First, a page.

Central States VHF Society

Exploring the World Above 50MHz since 1965

  • Digital Communications

    A great number of exciting new digital operating modes have developed, largely because of the availability of personal computers, soundcards, and advanced software. But amateur digital communication began in earnest in the late 1940's (if you don't count Morse as a digital mode!) when hams worked out techniques of connecting mechanical Teletype keyboard/printers to amateur gear using FSK and AFSK modulation. WSJT has become a very popular tool for digital communications. FSK441 mode is in use for meteor scatter contacts and JT65 is popular for terrestrial communications.More Info
  • EME Moonbounce

    Amateur radio (ham) operators utilize EME for two-way communications. EME presents significant challenges to amateur operators interested in working weak signal communications. Currently, EME provides the longest communications path any two stations on Earth can utilize for bi-directional communications. Amateur operations use VHF, UHF and microwave frequencies. All amateur frequency bands from 50 MHz to 47 GHz have been used successfully, but most EME communications are on the 2 meter, 70-centimeter, or 23-centimeter bands. Common modulation modes utilized by amateurs are continuous wave with Morse Code, digital (JT65) and when the link budgets allow, voice..More Info
  • Aurora and Solar Weather

    The interaction between Earth's magnetic field and Solar particles is a complex and mysterious field of science. The storm events involve high electric currents in the ionosphere and vast amounts electric power affecting to great many things. One of the ways to observe what is happening up there, is to detect the effects of these phenomena to non ionizing long wave electromagnetic radiation - radio waves.More Info
  • VHF Contesting and Rover Operations

    Hams have been putting stations in their cars since the Twenties (1920's that is). Today, there is great satisfaction in facing the challenge of installing a transceiver in our small cars and pick-ups, using somewhat inefficient antennas, and still being able to make contacts with hams thousands of miles away while "tooling" down the highway.More Info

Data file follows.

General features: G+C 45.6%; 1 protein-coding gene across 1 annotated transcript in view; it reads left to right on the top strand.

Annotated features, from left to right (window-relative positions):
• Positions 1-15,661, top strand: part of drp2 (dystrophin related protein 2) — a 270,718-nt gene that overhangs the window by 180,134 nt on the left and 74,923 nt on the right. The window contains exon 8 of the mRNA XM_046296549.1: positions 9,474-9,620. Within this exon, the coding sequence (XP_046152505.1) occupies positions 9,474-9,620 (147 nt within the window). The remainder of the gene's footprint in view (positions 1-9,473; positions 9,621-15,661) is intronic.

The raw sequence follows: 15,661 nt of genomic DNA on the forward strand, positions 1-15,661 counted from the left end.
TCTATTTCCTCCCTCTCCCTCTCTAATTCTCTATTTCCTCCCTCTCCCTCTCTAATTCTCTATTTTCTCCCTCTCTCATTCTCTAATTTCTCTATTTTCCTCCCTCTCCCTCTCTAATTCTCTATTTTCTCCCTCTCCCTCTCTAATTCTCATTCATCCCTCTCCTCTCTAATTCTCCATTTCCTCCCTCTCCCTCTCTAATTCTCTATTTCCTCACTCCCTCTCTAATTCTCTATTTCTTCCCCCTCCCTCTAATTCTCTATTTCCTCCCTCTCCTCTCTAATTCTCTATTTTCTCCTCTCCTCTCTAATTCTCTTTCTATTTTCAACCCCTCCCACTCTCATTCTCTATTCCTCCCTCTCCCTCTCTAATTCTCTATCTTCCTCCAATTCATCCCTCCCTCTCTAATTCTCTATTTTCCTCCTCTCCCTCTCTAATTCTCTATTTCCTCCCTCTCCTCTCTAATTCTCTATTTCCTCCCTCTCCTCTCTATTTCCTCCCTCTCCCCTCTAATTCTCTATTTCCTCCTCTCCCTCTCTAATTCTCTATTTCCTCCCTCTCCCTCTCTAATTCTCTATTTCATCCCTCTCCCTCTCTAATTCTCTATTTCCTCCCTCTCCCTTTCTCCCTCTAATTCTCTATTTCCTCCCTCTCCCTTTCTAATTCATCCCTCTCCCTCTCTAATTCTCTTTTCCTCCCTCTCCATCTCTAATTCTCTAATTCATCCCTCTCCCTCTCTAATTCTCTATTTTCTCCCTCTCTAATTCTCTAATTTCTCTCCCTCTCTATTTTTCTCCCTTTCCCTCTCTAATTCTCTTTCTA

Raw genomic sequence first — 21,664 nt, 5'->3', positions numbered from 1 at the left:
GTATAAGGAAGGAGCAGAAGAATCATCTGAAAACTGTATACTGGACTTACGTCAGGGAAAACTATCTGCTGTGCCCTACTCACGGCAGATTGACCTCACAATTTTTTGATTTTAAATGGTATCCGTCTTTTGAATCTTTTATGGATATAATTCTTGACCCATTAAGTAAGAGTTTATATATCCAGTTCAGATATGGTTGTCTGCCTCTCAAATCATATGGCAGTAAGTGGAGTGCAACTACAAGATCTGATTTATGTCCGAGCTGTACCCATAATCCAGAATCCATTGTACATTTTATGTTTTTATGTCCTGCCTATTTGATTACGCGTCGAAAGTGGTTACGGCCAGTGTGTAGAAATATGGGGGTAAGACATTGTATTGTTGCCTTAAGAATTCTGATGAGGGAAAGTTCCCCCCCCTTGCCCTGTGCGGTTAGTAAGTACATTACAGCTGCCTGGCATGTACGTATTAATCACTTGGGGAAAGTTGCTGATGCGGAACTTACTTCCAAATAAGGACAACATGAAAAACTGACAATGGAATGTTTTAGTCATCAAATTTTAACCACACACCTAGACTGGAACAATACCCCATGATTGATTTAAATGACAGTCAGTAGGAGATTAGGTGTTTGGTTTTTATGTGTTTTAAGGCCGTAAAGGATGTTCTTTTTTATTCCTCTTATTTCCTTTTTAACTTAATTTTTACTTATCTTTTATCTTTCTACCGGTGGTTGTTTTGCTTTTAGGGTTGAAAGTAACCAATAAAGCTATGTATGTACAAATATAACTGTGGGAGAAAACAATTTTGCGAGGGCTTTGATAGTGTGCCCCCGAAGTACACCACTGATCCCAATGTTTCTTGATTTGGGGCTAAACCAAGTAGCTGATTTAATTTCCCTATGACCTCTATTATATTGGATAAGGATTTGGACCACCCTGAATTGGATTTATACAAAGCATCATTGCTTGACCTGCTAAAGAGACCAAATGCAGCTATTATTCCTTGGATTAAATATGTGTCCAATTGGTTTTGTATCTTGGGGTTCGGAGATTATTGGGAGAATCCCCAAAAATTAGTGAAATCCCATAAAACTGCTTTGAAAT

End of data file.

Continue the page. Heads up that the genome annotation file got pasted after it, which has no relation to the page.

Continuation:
• Annual Technical Conference

    Every year since 1968, during the last weekend in July, the Central States VHF Society hosts an annual technical conference. There are two days of technical presentations, antenna range gain measurements, noise figure measurements, a flea market, and often times a vendor area. It's a great time to learn about weak signal VHF communications and an excellent place to network and catch up with old friends.More Info

1999 Noise Figure (NF) Results

Tested in Cedar Rapids, IA - 24 July 1999

 

50 MHzCallDesignDeviceNF (dB)Gain (dB)
N0AKCDEMI 0.5618.7
WA5VJBWA5VJBMGF18010.1621.9
N0AKCWA5VJB DEADDEAD
 
144 MHzCallDesignDeviceNF (dB)Gain (dB)
KA0RJTKA0RJTFSC11LF0.1125.67
JH7SIAJH7SIA 0.1125.53
JH7SIAJH7SIA 0.1525.25
WA5VJBWA5VJBMGF18010.1516.89
WA5VJBWA5VJBMGF18010.218.15
WA5VJBWA5VJBMGF18010.4416.7
W0PTARR SP144VDG 0.5223.37
N0UKCSVHFS PROCEEDINGSMGF-13020.6923.09
W0PTARR SP144VDG 0.8622.56
WA5VJB Stacked 1302's114.3
N0UKHANDBOOKDG MOSFET NTE4541.3325.7
N0UKDEMIATF 101362.420
 
222 MHzCallDesignDeviceNF (dB)Gain (dB)
N0UKHANDBOOKNTE45449.8
N0AKCM.C.M.MGF1302DEADDEAD
 
432 MHzCallDesignDeviceNF (dB)Gain (dB)
KA0RYTKA0RYTNE334501DEADDEAD
KA0RYTKA0RYTATF101360.1527.83
KA0RYTKA0RYTATF101360.1625.67
KA0RYTKA0RYTNE325840.1923.03
KA0RYTKA0RYTNE332840.2123.36
JH4JLVJH4JLVNE3295010.2424.22
W7QXW7QX-2 STAGENE334/ATF101360.2639.45
KA0RYTKA0RYTATF341430.2720.48
JH4JLVJH4JLVNE3295010.2720.82
JH0WJFJH0WJF #2MGF14020.317.72
JH0WJFJH0WJF #1FHX35LG0.324.23
KA0RYTKA0RYTATF101360.3227.18
VE6TAM.C.M.MGF13020.3419.75
VE6TAM.C.M.MGF13020.4218.44
AL7EBN9MKC 0.8520
AL7EBDEMI 1.1912.84
N0UKDEMIATF101361.5713.51
WA5VJBMirage KP-1/440 2.0716.6
WA5VJBRDIAT415 NPN2.559.72
 
903 MHzCallDesignDeviceNF (dB)Gain (dB)
N0AKCDEMI 0.5221.37
W9FZDEMIATF101361.448.2
N0AKCMCMMGF13021.949.4
N0AKCCELLWAVE 3.3719.67
 
1296 MHzCallDesignDeviceNF (dB)Gain (dB)
W7QXW7CNKNE3340.2223.03
W7CNK  0.2219.53
W7CNK  0.2218.43
KA0RYTKB2AUNE3345010.2820.18
KA0RYTKB2AUNE3345010.3215.22
W7QXW7QX 2 STAGENE334/ATF101360.4630.14
W7QXW7QX 2 STAGENE334/ATF101360.5728.57
W7QXW7QX 2 STAGEFHX05/ATF101360.630.51
VE6TAWD5AGO 0.6814.14
K9EK1/2 WAVE CAVITYMGF13020.7610.63
N0UKDEM101360.814.31
K9EK1/4 WAVE CAVITYMGF13020.8214.69
AL7EBN9MKC 1.1912.84
 
2304 MHzCallDesignDeviceNF (dB)Gain (dB)
WA9FNDDEMI 0.4617.95
K9EKW5LUA 0.5216.74
WA5VJBDJ6BVNE326840.6513.96
WA5VJBDEMI 0.8314.96
 
3456 MHzCallDesignDeviceNF (dB)Gain (dB)
W9FZW5LUAATF101361.0925.96
KD4NOQ  5.889.27
 
5760 MHzCallDesignDeviceNF (dB)Gain (dB)
WA9FWDDEMI 1.1911.73
KD4NDQ  DEADDEAD
 
10368 MHzCallDesignDeviceNF (dB)Gain (dB)
N2CEIDEM-10368-144 Trans 1.7416
 
24192 MHzCallDesignDeviceNF (dB)Gain (dB)
W5LUAW5LUA 2 stage, WG inputHp Indium Phosphide1.9817.6
VE4MA2 Stage, WG inputATF 360772.4213.1
VE4MA3 Stage DB6NT, WG inputNE 3292.7524.5
W5LUAMMIC, SMA In/OutHMMIC-50232.9320.2
W5LUA2 Stage, SMA In/OutATF-360773.313
W0EOMCommercial, 23 GHz 3.5220.6
W0AUSCommercial, 23 GHz 3.9415.5
VE4MAJE1AAHNE 2393.8922
W5LUACommercial, 23 GHz 3.8419.3

Tested by W0PPF,KA0YSQ, W0FMS,W5LUA, KA0RYT,W7CNK
HP346A Noise Source, Measurement Accuracy of system according to HP is +/- 0.2 dB!

Note - HP346C Noise Source used on 24 GHz


Go to top